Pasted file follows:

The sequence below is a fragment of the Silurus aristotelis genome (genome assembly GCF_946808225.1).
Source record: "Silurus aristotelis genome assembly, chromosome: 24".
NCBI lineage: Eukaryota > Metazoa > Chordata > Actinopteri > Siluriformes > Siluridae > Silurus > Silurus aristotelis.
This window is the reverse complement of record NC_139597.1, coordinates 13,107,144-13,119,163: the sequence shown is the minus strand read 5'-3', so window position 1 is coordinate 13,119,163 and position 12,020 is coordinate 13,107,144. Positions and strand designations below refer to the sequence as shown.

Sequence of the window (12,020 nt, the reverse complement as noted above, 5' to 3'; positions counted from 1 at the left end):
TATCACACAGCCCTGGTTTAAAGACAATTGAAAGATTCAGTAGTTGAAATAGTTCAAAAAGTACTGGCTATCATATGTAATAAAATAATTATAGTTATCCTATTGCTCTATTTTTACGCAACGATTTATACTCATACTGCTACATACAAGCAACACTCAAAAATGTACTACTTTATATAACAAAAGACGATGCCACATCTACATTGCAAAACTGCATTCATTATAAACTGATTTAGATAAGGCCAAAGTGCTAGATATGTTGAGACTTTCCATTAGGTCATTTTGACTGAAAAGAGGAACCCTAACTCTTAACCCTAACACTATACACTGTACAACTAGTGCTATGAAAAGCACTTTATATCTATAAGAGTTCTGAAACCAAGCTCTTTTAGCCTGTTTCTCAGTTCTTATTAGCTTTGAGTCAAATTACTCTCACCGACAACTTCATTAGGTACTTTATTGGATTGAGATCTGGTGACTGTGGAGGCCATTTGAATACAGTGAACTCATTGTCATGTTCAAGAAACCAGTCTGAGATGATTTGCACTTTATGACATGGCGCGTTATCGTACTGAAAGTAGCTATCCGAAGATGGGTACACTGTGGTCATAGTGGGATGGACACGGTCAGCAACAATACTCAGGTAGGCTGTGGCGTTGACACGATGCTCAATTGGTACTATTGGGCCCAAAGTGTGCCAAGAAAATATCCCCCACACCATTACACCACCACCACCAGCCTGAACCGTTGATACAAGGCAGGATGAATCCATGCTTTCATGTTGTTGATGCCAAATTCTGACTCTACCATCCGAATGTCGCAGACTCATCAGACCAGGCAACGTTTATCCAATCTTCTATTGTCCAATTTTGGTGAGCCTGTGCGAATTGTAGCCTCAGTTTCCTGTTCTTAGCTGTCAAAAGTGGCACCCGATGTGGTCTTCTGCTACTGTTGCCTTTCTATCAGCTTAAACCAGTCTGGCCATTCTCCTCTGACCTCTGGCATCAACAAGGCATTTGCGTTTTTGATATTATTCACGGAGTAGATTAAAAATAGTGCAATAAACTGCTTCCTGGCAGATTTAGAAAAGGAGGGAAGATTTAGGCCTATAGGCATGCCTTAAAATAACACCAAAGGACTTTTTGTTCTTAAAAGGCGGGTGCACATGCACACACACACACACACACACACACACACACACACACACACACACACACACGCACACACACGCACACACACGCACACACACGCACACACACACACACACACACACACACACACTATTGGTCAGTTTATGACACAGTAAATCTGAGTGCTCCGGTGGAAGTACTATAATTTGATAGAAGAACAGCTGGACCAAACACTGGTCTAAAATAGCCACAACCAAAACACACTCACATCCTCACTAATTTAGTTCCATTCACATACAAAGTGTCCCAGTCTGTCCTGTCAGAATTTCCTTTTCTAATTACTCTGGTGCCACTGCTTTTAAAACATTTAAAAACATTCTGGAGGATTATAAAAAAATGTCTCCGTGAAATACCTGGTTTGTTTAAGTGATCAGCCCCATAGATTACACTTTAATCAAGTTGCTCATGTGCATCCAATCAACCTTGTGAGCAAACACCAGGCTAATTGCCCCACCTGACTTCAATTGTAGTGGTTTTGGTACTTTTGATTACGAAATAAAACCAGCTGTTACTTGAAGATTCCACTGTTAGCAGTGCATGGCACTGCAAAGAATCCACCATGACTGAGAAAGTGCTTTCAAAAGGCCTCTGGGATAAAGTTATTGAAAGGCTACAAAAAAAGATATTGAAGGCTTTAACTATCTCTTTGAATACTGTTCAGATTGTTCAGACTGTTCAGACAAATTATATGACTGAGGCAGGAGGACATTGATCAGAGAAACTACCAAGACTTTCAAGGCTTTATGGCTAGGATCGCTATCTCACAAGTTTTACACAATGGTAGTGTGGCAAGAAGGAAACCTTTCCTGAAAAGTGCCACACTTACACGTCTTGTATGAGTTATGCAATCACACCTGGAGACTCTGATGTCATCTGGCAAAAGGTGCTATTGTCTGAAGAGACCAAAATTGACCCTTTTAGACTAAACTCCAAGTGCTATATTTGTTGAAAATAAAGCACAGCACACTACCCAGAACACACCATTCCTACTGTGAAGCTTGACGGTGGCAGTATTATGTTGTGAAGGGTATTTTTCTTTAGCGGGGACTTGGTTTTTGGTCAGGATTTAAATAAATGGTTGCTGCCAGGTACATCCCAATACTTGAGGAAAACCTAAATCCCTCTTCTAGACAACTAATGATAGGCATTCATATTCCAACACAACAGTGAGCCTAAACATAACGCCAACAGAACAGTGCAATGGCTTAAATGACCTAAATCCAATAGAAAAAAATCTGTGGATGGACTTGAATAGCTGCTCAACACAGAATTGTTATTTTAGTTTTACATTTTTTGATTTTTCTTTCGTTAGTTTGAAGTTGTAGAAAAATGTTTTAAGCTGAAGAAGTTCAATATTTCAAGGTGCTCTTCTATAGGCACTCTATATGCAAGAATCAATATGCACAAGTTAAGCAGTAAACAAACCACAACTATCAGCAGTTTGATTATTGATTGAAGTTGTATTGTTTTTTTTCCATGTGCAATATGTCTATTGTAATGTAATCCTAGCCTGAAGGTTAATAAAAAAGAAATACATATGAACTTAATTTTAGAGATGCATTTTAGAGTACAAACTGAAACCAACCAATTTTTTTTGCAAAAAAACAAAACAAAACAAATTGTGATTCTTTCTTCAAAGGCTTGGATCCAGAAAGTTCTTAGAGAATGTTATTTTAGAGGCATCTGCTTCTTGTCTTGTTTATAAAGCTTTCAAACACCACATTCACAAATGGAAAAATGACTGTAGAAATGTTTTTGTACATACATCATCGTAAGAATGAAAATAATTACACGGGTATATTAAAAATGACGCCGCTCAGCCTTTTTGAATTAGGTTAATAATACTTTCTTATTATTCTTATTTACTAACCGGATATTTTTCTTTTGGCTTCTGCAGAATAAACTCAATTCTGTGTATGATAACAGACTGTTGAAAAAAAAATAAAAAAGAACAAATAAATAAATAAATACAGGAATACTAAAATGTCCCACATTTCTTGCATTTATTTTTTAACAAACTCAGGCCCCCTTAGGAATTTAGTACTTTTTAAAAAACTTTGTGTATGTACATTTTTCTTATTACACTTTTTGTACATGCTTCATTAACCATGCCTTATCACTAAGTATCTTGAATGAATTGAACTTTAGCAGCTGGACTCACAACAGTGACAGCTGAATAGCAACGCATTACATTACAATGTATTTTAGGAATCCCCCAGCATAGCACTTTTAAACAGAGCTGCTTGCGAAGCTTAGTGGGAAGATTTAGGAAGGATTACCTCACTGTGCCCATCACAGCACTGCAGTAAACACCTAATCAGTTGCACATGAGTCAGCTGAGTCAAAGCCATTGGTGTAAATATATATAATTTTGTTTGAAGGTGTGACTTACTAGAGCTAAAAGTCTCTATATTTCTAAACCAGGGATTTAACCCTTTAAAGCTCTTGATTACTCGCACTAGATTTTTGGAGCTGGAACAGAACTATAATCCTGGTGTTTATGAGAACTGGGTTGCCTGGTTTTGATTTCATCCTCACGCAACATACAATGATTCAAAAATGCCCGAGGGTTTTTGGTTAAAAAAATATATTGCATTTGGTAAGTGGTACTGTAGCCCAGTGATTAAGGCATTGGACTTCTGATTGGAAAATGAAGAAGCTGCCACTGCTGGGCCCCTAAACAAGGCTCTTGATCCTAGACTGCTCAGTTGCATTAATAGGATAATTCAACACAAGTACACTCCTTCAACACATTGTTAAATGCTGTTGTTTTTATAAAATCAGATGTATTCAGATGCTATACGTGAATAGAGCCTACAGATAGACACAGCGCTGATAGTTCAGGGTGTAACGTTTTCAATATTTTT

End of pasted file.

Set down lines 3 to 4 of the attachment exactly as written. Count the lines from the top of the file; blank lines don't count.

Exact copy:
NCBI lineage: Eukaryota > Metazoa > Chordata > Actinopteri > Siluriformes > Siluridae > Silurus > Silurus aristotelis.
This window is the reverse complement of record NC_139597.1, coordinates 13,107,144-13,119,163: the sequence shown is the minus strand read 5'-3', so window position 1 is coordinate 13,119,163 and position 12,020 is coordinate 13,107,144. Positions and strand designations below refer to the sequence as shown.